My congregation is contemplating the theological theme of Sabbath this month. Let’s all unplug and turn off our phones in honor of the Sabbath, with some help from the folks at Sabbath Manifesto.
My dad was a competitive swimmer. He was on the swim team in high school. State Champs, Olympic trial caliber stuff. When I was growing up it was cool because he was always doing those Rodney Dangerfield Back to School Triple Lindy type of dives with three and a half somersaults off the high dive board at the public pool.
He was also always teaching swimming lessons. He was always teaching my swimming lessons. How’d I learn to swim? Dad held me, jumped off the dock down at the wharf down the street from my grandmother’s house in Mattapoisett, MA and we swam to the beach. Gurgle. Gulp.
Learning to float was harder than learning to swim. You had to float a lot in swimming lessons. I hated floating. Water got in your ears and up your nose. I love floating now, but I hated it then. I didn’t like the water getting into my nose and ears and I was, well, afraid. I was afraid I was going to sink. I was afraid of what was under me in the ocean or the lake. And there’s the instructor, who’s my dad, telling me I’m not going to sink, I’m going to be okay, that he’s got me and that I’m not trusting him and every time I get scared about him having me I flinch and I stop floating and get more water in my ears and nose and mouth.
“Stop fighting the water,” he finally says one day, “And the water will hold you up, you don’t have to do anything.”
Floating is like that. If you stop trying you do it, if you stop fighting the water, you float, especially in the ocean with the salt water. No struggling, lots of floating.
The idea of Sabbath is like this for us in the modern world – a mandatory time out when we’re asked, some would say commanded, to stop struggling and just float. But we can’t do it. We don’t trust it. Just being and not doing means we’re not getting anything done!
Rabbi Abraham Joshua Heschel in his book The Sabbath: Its Meaning for Modern Man essentially says that the Sabbath has always been about humanity’s relationship to time. Our technology from the primitive to the present day helps us conquer space, but the Sabbath is about our battle with time. The only way to win this battle with time is to stop struggling to overcome it – to just stop and be.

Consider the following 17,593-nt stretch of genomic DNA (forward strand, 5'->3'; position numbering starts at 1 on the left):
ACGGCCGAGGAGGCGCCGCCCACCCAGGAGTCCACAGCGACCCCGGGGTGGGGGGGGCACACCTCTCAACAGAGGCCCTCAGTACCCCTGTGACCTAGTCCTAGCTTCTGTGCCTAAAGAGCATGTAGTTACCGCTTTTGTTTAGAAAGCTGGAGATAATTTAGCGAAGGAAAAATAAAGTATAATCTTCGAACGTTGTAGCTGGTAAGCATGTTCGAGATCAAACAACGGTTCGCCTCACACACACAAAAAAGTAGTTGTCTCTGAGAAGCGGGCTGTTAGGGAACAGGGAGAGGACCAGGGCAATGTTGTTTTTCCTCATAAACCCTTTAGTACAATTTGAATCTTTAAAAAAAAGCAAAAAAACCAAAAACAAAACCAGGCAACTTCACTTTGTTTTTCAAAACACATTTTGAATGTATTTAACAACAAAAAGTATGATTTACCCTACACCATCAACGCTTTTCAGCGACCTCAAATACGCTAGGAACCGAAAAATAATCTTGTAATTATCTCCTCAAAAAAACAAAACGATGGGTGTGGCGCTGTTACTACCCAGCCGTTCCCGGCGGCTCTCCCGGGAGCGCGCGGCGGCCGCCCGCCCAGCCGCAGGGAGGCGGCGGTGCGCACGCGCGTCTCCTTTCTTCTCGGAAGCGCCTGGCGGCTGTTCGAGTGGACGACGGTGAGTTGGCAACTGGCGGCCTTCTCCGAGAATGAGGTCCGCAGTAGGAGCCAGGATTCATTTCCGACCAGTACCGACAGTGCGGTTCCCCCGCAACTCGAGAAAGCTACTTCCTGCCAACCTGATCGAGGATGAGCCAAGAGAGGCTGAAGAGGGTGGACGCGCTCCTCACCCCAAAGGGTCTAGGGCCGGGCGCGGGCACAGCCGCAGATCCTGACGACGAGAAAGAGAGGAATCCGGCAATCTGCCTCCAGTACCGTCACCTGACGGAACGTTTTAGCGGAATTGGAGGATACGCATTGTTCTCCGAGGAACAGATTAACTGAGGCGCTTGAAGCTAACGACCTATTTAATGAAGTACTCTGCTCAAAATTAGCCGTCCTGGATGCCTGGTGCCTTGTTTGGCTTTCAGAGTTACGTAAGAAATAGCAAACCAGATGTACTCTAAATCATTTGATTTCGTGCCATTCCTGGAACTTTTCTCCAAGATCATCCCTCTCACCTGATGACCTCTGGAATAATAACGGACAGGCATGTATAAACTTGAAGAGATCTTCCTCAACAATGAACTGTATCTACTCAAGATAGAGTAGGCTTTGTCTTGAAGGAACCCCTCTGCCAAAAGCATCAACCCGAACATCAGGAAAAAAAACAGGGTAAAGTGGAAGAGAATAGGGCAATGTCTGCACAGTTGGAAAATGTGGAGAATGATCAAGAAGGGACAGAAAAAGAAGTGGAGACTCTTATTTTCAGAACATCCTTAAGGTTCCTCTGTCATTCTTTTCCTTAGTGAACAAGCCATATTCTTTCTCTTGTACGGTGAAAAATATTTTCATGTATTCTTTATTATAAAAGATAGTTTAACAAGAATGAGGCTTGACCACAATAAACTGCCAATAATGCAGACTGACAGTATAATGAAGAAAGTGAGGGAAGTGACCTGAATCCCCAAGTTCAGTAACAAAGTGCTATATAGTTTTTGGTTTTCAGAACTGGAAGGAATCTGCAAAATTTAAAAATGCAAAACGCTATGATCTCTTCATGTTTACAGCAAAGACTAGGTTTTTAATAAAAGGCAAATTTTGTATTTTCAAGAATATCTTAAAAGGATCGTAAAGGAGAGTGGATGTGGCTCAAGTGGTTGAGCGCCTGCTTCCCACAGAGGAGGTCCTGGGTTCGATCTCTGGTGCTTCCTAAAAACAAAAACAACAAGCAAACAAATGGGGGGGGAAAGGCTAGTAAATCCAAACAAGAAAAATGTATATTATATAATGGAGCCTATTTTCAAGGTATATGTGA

This is illustrated by the old joke about the rabbi who is approached by the person who tells him, “Rabbi, I just can’t find the time to pray. How much do you pray, rabbi?” And the rabbi says, “I pray for an hour every day, unless I don’t have any time and then I pray for two!” The rabbi in this joke has moved the idea of Sabbath into his daily life. When we find ourselves most busy and most pressed is the time we most need to schedule time out.
Why are we so pressed for time? With what do fill our time? What is on our schedule? Is it all so important? What do our schedules say about our priorities? And we need to be careful because our schedules may lie to us. Our schedules may be filled with many things related to our children or our career, but do we ever stop and think if our children or our careers really need all these things? Do our children ever have time to just be? Do our children have time to just be children and investigate the world at their own pace instead of being in this class or that lesson or that activity? Do we ever have time to just be ourselves? Who is that person, we might ask if we slow down, that I might find out I am if I just sit be once in a while? Maybe there’s value in just hanging out with our children or our friends and not having to accomplish anything.
I’ve been struck lately at how difficult it is for us to practice Sabbath even in the ebb and flow of congregational life as if the busyness and business of the congregation is why were all here and not the spiritual deepening and the opportunity to serve others this place provides. I’ve attended a lot of meetings in the last month and I’ve been really impressed by the incredible work being done by the teams and committees here at the church. It’s a joy to see. Yet something is a concern for me as well. Very often at all these meetings, the meetings either do not begin with a time of prayer or reflection or sharing or mediation or if they do, it is a pro-forma time of prayer or meditation. Most often if there is anything at all, it is a chalice lighting (hey we are Unitarian Universalists) and a very brief reading that someone has brought to share. This happens very quickly at the beginning of the meeting and I am grateful when it happens, please don’t mistake me, but I think it’s a missed opportunity. The lighting of the chalice and a shared reading happens so quickly it reminds me of my Catholic days when I, like so many others, would cross myself or genuflect before an altar – quickly, briefly, almost absent mindedly out of obligation, but with no real thought as to why. There’s a brief pause to make sure a nod is given to reverence, but then it’s own to the real important stuff – the business at hand.